Hollywood mentality


I have always defended Hollywood cinema. This is not to say I am blind to its vices. When more and more French films are starting to have a Hollywood mentality, things become hard for me to swallow. Recently I saw a film called Ne te Retourne Pas. No, I have to report that I was unable to finish the film. And this is because I was constantly disturbed by this mediocre, unimaginative and clichéd understanding of human value. First there is this setting of a bourgeois nuclear familiar with its stereotyped family gatherings and career encounters. Then there is the husband’s deeply assuring baritone voice and his anxious looks, as if he would help if he knows where to put his feet in. But as usual, when it comes to tell the story of a woman on the verge of nervous breakdown, the husband is mentally thousands of miles away, curiously disabled and peripheral to the emotive experience of our heroine. In this film the way one experiences emotion is so fake (comparable to another film that I just saw, Coppola’s Tetro) that I soon lose interest in wherever the story can potentially go.

No, this is not Hollywood; this is contemporary French cinema.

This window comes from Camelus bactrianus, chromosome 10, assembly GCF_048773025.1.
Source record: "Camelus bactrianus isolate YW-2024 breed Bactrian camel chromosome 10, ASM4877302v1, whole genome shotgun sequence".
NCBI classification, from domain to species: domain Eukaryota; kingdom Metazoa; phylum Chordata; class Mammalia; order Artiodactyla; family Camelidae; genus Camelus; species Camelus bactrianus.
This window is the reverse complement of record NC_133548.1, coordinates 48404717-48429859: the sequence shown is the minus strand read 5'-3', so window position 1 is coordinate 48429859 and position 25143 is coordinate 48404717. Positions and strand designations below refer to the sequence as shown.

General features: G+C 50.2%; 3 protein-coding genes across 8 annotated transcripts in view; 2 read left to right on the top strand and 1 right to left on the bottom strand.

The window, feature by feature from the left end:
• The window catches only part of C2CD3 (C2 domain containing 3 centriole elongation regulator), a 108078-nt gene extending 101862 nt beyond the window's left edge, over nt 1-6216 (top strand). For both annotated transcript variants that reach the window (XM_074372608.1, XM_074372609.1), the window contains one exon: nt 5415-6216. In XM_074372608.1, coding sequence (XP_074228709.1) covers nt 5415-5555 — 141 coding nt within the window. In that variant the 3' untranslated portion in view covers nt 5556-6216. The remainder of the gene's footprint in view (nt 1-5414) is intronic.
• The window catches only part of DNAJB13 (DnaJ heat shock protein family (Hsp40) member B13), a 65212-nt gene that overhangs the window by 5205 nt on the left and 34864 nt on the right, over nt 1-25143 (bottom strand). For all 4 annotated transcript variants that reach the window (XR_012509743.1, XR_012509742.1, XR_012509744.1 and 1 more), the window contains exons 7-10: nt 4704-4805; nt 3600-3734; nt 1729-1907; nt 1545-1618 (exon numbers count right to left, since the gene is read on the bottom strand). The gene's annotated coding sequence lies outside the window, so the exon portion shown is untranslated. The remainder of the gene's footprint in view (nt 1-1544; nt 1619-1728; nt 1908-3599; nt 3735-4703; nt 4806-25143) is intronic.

I am not suggesting that filmmakers should always go for absolutely unusual stories. In the good old days, different mentalities can be found behind the same story. Louis Malle’s Le Feu Follet is the exact example. Whereas a Hollywood counterpart, Lost Weekend, focuses on how the guy does the job, with the help of all the caring people around him, naturally—what a splendidly humane place is America!—a genuinely French film on the subject depicts a b&w gritty world of antagonism where not a weekend but a life is lost. It is not that our hero has no friends—he does have, some of them rich, some sincere, some female—what more can you ask? Yes, he does ask for more. And he is paralyzed by having to wait for the future to come. A friend says in the film “I wallow in her warmth like pig in a trough”. This is adulthood, and he doesn’t want to be part of it. He doesn’t want to go to New York.


There are some interesting things to say about Ne te Retourne Pas though. It has little to do with the film, but mainly with Sophie Marceau. I have always regretted the fact this generation of French filmmakers have a different taste for actresses. They have little use for a beautiful face such as the one possessed by Marceau. Her films—and I have seen a lot—are mostly mediocre, despite that some of them are well made (Firelight,Fanfan), some interesting in a special sense (all by Zulawski). Compare her to Moreau I find Moreau is too overtly sensual—pay attention to her lips. Yet Moreau was able to secure many roles that have an intellectual identity. Sophie is far less lucky. Now I see an alternative solution for her: she really becomes more and more like Joan Fontaine.





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